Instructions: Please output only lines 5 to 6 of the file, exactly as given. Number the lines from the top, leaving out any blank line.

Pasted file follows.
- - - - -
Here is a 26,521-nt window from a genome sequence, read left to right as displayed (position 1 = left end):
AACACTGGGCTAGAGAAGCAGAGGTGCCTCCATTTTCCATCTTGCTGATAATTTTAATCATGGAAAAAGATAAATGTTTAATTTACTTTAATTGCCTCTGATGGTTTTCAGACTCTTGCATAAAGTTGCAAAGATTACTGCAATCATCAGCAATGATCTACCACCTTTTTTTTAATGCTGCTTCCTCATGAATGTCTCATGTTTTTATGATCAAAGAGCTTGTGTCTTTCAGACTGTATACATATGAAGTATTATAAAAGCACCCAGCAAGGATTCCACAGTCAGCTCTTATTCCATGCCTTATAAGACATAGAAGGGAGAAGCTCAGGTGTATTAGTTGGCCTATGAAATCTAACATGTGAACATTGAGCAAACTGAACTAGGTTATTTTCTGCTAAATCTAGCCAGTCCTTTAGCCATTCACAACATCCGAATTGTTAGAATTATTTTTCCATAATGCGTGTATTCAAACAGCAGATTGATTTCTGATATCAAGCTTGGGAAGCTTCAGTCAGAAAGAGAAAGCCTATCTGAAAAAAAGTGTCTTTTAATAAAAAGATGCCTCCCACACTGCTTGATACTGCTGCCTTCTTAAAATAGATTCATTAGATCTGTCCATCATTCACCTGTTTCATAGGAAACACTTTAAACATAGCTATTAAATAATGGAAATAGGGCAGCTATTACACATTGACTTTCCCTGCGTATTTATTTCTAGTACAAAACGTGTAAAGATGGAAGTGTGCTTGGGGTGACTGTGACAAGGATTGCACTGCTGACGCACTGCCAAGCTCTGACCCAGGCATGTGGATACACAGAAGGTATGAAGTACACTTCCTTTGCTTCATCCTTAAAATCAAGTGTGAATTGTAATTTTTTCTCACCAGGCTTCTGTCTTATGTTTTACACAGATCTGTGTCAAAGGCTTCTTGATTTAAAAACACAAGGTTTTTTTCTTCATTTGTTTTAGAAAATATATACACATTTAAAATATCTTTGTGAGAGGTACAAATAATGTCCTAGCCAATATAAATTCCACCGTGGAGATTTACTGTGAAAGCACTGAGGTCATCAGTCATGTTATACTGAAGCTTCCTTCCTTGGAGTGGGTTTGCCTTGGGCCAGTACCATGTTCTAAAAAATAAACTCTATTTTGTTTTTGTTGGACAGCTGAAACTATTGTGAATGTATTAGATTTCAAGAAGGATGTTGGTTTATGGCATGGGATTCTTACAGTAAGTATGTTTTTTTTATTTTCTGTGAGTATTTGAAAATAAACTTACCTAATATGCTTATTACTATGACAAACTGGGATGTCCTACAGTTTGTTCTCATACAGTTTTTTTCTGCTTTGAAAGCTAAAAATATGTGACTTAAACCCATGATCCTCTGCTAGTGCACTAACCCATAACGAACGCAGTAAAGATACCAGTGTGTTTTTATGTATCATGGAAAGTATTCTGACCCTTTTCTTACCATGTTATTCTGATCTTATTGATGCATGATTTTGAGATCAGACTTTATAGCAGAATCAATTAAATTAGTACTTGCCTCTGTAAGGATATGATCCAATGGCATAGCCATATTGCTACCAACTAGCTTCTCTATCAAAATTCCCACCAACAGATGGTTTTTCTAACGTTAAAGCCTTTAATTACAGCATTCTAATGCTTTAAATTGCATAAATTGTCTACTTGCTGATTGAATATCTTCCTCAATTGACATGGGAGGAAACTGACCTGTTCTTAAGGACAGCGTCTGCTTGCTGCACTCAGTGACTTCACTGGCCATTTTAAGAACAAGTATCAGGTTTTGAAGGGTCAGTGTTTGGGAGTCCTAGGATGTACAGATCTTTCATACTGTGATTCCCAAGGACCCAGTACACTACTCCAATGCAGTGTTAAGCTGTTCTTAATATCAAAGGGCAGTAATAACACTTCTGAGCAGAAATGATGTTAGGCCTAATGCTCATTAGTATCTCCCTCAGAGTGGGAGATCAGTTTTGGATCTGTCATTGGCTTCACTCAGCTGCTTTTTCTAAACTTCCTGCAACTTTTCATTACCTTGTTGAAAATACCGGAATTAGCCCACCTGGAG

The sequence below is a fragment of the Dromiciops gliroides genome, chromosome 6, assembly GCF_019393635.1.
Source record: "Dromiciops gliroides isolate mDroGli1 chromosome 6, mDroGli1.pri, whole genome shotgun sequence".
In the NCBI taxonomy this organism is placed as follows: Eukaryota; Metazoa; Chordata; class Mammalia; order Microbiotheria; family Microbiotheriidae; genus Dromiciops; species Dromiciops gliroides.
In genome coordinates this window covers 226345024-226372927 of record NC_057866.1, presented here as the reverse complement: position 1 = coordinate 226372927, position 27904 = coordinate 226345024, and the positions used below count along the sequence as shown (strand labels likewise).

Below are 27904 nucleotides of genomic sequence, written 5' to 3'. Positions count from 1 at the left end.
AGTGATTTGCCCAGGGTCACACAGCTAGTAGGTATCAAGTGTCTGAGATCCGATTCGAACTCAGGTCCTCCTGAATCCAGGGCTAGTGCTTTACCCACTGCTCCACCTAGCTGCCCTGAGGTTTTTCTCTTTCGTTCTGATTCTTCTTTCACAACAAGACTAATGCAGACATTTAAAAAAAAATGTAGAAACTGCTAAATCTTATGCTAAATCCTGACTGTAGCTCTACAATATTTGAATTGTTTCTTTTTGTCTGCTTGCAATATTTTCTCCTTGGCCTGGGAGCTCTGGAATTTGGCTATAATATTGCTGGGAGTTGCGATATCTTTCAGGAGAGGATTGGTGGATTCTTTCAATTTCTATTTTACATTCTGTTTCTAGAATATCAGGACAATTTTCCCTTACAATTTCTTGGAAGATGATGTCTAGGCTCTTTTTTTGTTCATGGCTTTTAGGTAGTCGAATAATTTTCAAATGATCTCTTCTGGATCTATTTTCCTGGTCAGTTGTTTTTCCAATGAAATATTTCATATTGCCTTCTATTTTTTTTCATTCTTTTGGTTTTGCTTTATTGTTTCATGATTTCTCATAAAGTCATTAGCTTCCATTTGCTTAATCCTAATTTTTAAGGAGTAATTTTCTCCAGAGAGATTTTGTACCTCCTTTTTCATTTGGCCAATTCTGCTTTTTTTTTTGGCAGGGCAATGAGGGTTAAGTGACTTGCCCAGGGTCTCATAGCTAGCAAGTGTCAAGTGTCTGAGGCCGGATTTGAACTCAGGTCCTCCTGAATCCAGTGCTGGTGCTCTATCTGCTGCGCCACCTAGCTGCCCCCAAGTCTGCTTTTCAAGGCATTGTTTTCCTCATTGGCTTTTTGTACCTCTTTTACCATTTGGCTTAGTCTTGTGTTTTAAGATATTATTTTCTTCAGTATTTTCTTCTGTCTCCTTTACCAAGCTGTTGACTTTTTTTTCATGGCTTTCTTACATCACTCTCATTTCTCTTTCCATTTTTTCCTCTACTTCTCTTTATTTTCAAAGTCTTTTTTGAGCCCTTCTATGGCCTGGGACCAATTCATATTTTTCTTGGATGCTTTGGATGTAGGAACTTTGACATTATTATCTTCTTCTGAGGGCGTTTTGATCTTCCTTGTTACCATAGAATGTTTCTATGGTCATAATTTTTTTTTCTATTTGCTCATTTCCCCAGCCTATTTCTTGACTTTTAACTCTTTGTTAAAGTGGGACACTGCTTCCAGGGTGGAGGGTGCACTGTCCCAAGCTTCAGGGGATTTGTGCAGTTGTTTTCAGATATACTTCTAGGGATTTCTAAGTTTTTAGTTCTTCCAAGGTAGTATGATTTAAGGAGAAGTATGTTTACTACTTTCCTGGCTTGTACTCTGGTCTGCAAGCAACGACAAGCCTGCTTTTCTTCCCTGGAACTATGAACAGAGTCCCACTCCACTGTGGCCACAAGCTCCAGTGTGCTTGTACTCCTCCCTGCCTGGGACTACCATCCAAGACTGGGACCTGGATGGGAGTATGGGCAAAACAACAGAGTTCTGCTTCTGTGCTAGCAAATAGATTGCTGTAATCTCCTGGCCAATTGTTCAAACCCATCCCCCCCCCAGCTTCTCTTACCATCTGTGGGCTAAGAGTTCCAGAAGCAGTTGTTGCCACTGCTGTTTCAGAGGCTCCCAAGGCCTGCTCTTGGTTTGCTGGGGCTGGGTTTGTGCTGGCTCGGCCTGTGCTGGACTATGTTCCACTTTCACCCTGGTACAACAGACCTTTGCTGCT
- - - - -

In the NCBI taxonomy this organism is placed as follows: Eukaryota; Metazoa; Chordata; class Mammalia; order Microbiotheria; family Microbiotheriidae; genus Dromiciops; species Dromiciops gliroides.
In genome coordinates this window covers 226345024-226372927 of record NC_057866.1, presented here as the reverse complement: position 1 = coordinate 226372927, position 27904 = coordinate 226345024, and the positions used below count along the sequence as shown (strand labels likewise).